Thursday, November 11, 2010

Kenya - Providers call for regulations for mobile gambling, since the service is becoming available

[business daily] Do you gamble? Well, if you ask many Kenyans, they will give you a straight No, mainly because of the limited understanding of what it means or the numerous ways in which they participate but simply assigning different names or mental blocks to it.

In the mobile world, as consumers seek more utility from their mobile phones and revenues from traditional voice and SMS take a hit, companies are hard at work crafting new concepts for services to woo the mobile subscriber. One of the mobile services is mobile lottery and the country has been taken by storm by a string of high value lotteries that will see more than Sh300 million in cash and prizes given away in the span of six months.

Mobile lottery is big even on the global arena with potential for rapid growth as the barriers to adoption, biggest of which, is cultural are diminished. Global estimates put the market value of mobile gaming and lotteries at around $1000 billon.

No surprises as to why broadcasters, value added service providers and mobile operators have made a mad rush into the space. There are four main flavours of mobile gaming - lotteries, quiz-based or skill-based games, sports betting, casino style games and betting exchanges.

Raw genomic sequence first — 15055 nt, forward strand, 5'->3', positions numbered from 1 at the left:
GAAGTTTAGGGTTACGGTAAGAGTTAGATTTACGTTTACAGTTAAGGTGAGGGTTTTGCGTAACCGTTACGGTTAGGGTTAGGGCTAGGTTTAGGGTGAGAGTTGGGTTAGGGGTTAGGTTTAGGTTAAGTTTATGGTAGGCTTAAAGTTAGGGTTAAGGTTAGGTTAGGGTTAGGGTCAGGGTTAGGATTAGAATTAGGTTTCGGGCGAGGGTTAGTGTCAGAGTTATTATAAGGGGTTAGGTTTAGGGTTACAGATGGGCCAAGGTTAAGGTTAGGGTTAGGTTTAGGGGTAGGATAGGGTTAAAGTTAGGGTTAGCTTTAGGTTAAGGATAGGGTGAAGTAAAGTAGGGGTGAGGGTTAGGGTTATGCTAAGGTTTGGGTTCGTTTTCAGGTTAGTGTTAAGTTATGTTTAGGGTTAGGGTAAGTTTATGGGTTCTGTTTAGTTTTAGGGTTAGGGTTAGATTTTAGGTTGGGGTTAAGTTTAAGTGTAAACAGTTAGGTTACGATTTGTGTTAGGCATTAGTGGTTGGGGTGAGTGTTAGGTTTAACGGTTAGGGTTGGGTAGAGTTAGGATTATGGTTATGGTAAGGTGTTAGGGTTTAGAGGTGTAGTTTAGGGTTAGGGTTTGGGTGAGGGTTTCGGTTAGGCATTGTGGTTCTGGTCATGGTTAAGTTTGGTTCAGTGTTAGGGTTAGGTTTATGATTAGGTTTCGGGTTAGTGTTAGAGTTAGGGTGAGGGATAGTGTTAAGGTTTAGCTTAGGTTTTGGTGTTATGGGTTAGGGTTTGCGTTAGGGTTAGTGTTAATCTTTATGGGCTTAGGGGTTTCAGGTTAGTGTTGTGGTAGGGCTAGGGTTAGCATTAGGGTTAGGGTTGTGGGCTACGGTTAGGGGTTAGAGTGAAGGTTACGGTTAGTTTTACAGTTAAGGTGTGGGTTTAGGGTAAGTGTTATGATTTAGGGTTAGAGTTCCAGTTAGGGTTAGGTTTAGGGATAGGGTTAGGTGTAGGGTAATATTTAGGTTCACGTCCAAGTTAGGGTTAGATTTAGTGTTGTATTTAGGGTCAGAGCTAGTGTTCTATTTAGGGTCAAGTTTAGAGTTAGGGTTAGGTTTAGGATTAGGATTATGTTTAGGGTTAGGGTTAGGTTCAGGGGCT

While the current market models in Kenya use premium SMS and a quiz-based model, online and mobile application gaming is yet to go mainstream.

With numerous payment platforms coming into the market, I believe that is just a matter of time before this too takes off as one can play or participate without having to go out and purchase a physical ticket. That said, the Kenyan gaming and gambling market is still plagued by issues that need to be addressed if we are to see the market grow. We should develop appropriate legislation to ensure proper control and regulation of the market lest it be open up to abuse and exploitation.

Online gambling for example is not allowed in Kenya as there is no supporting law, but that doesn't prevent enterprising Kenyans from opening shop and running those services. This leads to loss in revenue to the government as these services operate under the radar.

Certification of the platforms used to deliver these services must also be put in place to avert fraud. In other markets for example, agencies exist that certify the platforms used to deliver services; ensuring they perform as they should with random checks. The establishment of such an agency or standards body will lend legitimacy and confidence to the industry thereby encouraging more and more mobile subscribers to participate.

The privacy and convenience of the mobile phone coupled with changes in social perceptions and availability of multiple payment options will see industries attract massive investments. Done right, the end user will be spoilt for choice. The taxman too will benefi

We Are Entering Mobile Gaming Space, Prepare Laws

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